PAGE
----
Connecting objects to places: functional investigation of projections from lateral to medial entorhinal cortex

Award Number
Status / Stage
1 June 2021 -
31 May 2024
Duration (calculated)
02 years 11 months
Funding Amount
Funder/Grant study page
Contracted Centre
University of Edinburgh
Principal Investigator
Professor Matthew Nolan
PI Contact
WHO Catergories
Understanding Underlying Disease
Disease Type
Dementia (Unspecified)

CPEC Review Info
Reference ID726
ResearcherReside Team


Award NumberBB/V010107/1
Status / StageActive
Start Date20210601
End Date20240531
Duration (calculated) 02 years 11 months
Funder/Grant study pageBBSRC UKRI
Contracted CentreUniversity of Edinburgh
Funding Amount£525,487.00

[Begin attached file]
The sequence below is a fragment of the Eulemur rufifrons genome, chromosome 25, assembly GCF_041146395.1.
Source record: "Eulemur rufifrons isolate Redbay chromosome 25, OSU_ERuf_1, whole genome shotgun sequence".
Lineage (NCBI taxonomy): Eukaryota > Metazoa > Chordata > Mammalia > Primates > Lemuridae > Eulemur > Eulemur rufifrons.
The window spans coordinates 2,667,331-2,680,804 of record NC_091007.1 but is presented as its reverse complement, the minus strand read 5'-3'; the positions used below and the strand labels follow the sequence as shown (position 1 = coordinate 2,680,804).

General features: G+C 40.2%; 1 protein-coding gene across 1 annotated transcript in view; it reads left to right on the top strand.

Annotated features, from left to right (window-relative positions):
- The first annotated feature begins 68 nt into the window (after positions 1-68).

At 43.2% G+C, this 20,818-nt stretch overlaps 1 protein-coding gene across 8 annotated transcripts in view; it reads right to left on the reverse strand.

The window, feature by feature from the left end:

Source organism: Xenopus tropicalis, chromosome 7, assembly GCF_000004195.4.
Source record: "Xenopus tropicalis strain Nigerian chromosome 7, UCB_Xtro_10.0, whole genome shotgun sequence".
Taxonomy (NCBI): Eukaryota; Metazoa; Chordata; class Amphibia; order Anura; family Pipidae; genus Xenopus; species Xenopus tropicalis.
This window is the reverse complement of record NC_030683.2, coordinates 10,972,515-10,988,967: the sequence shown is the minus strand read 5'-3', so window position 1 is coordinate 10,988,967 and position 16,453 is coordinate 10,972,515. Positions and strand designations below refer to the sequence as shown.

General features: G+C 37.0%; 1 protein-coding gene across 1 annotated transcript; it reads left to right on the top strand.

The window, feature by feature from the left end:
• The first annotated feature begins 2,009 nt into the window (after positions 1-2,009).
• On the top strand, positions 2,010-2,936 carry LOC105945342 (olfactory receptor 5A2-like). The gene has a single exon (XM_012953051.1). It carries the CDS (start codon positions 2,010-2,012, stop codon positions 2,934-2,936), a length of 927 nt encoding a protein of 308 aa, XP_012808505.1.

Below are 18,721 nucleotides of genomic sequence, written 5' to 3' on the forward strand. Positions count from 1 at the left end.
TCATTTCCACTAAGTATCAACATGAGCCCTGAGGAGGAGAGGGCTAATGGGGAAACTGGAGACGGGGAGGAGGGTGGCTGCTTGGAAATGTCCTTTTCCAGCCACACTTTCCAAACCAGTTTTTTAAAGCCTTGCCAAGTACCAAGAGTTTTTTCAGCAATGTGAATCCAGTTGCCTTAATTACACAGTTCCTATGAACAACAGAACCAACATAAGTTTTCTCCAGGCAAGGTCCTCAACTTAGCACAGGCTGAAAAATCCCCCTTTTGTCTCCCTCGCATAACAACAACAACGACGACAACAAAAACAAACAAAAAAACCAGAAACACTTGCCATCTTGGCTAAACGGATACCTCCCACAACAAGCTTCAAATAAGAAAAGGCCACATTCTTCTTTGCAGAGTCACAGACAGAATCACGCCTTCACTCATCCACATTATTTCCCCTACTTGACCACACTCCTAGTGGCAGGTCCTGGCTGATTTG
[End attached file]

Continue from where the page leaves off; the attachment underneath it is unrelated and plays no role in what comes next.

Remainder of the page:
Current models of spatial cognition and memory assume that the medial and lateral entorhinal cortex (MEC/LEC) send parallel streams of information to the hippocampus. However, anatomical and functional studies suggest that MEC and LEC may also interact directly, but how these interactions are organised and what their functional consequences are has received little attention. Our preliminary data shows that fan cells in layer 2 of LEC send direct projections to principal neurons and interneurons in layers 1 and 2 of MEC. Fan cells are known to be critical for episodic-like memory and manifest early pathology in Alzheimer’s Disease. Here, we propose to determine when and how fan cell projections influence neural representations in the MEC using chemogenetic, optogenetic and imaging tools in combination with electrophysiology and behaviour. We will use ex-vivo approaches to delineate roles of local inhibitory networks in complex responses of MEC principal cells to activation of fan cell inputs. We will determine when fan cell projections to MEC are active during behaviour and what their effect is on functionally identified neurons. Finally, we will test the contribution of fan cell projections to functional representations and evaluate roles of local inhibitory circuits. By delineating circuit mechanisms for functional interactions between two key brain areas our results will motivate new systems models for spatial cognition and memory. Further, they will establish candidate circuit mechanisms for symptoms of Alzheimer’s Disease, such as wandering behaviour and episodic memory impairment, which could arise from degradation of LEC-MEC interactions.